"The chief trouble with the world today is that it is theory-ridden," declared Ernest Barker, professor of Political Science at Cambridge University and present lecturer of the Lowell Institute, when interviewed recently. "Italy and Russia, for example, are having industrial systems imposed upon them, a situation which I do not favor. When I regulate my life, I prefer to do it otherwise than by an inflexible economic doctrine stamped upon it.
"Italy's industry is now permeated with syndicalism, and what a paradox it is that such a centrifugal force should be fostered in a country whose theory of government is so intensely nationalistic! It is certainly to Mussolini's credit that he is able to keep an economic plan which makes for individualism running in harmony with a theory of government that is rigidly centered in one figure.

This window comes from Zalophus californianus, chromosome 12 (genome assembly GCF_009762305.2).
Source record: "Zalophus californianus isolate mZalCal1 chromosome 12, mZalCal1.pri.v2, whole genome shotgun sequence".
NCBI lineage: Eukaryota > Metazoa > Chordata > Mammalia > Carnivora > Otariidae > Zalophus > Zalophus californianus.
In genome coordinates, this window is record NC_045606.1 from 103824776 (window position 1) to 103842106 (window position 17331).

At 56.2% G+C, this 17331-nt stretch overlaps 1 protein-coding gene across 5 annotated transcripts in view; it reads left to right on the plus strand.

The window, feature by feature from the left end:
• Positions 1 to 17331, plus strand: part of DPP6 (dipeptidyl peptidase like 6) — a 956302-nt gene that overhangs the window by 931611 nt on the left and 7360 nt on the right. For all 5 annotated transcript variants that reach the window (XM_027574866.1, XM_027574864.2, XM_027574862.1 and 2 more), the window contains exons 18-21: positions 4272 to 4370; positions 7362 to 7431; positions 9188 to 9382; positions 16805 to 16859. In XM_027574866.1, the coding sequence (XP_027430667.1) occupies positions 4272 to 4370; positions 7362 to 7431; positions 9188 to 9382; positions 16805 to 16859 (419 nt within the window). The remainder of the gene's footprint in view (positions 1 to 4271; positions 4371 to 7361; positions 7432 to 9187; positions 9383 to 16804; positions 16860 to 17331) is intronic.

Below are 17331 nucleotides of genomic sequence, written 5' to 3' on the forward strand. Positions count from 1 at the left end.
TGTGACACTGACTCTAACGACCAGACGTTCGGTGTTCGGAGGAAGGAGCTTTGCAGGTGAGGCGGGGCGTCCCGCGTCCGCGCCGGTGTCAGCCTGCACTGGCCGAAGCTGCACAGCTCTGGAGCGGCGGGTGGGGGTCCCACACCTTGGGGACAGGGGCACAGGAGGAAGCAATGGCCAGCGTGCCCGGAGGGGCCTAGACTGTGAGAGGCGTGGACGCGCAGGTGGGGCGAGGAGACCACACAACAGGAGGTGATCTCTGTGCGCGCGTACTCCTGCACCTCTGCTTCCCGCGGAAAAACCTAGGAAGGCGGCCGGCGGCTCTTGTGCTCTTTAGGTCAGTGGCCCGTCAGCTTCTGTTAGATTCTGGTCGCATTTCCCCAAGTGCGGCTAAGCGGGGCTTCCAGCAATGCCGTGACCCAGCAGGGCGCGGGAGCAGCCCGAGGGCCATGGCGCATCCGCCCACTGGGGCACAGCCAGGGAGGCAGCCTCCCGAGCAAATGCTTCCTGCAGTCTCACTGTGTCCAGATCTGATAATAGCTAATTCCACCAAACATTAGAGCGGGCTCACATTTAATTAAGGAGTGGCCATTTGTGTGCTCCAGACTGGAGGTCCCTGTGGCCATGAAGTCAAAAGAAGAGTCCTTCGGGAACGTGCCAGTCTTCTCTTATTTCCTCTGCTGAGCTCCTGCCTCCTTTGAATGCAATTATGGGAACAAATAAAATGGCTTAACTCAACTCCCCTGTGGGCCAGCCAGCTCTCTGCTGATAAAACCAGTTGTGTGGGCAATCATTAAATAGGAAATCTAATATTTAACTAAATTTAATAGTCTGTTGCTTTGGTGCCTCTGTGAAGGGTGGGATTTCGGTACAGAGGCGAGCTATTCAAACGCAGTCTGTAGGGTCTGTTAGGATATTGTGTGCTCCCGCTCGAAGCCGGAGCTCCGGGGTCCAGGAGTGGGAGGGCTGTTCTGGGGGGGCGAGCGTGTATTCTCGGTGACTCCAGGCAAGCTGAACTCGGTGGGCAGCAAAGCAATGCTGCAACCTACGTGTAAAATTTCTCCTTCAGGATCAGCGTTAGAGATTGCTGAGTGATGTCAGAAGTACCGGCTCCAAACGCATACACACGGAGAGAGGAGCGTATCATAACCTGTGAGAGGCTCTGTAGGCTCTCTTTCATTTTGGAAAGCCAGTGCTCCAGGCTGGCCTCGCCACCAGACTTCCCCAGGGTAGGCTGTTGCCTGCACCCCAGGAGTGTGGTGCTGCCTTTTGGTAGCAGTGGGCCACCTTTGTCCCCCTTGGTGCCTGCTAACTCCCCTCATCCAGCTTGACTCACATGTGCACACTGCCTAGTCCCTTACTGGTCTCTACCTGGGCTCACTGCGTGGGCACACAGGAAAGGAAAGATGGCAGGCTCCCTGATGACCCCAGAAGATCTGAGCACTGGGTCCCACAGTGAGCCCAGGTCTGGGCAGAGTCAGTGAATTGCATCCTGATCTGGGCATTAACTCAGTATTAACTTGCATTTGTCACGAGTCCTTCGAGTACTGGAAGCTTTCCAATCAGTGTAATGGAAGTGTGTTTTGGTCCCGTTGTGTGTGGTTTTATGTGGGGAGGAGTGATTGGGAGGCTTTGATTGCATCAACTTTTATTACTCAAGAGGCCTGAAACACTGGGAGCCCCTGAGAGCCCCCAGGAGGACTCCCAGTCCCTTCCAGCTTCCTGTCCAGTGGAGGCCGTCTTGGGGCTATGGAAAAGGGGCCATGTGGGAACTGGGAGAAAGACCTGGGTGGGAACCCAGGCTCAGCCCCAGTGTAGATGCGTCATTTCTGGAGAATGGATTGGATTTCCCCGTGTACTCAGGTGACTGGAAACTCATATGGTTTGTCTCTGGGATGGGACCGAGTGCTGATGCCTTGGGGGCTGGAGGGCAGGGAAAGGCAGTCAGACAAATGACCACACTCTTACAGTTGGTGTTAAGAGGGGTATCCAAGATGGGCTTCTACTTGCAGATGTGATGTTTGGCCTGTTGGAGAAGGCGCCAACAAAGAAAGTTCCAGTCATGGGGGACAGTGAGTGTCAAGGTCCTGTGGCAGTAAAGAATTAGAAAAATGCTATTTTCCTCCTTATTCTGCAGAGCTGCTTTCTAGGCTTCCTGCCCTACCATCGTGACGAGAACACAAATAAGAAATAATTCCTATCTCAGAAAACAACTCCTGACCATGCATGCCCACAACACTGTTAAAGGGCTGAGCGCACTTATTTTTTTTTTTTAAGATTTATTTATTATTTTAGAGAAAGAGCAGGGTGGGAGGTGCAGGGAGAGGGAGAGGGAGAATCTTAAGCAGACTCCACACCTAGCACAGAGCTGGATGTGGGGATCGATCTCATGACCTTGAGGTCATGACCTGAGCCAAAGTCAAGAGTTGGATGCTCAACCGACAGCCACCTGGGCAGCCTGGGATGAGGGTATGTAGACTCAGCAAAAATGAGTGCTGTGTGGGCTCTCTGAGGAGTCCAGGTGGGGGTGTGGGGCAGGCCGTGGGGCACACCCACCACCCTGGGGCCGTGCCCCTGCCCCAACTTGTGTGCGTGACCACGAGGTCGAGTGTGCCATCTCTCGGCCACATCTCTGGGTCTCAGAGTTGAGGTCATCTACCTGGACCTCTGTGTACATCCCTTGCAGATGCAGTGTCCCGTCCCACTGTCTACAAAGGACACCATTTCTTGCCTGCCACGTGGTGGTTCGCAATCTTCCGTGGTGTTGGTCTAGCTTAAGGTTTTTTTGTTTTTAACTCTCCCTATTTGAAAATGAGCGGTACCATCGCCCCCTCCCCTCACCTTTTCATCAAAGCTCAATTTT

"As a matter of fact, I do not believe Mussolini's syndicalism is at all popular. It was never overjoyously welcomed by the working men; but at first the employers hailed it as favorable to them. Now, however, they also are beginning to feel its sternness. Probably it is more tolerated than approved today. And especially it is endured because the people believe it will help make Italy great and able to assert herself. Here is the difference between the nationalism of Mussolini and that of Matzini. The latter preached for a united Italy, that she might contribute towards Europe. But when unity was finally achieved, these illusions of recognition were shattered.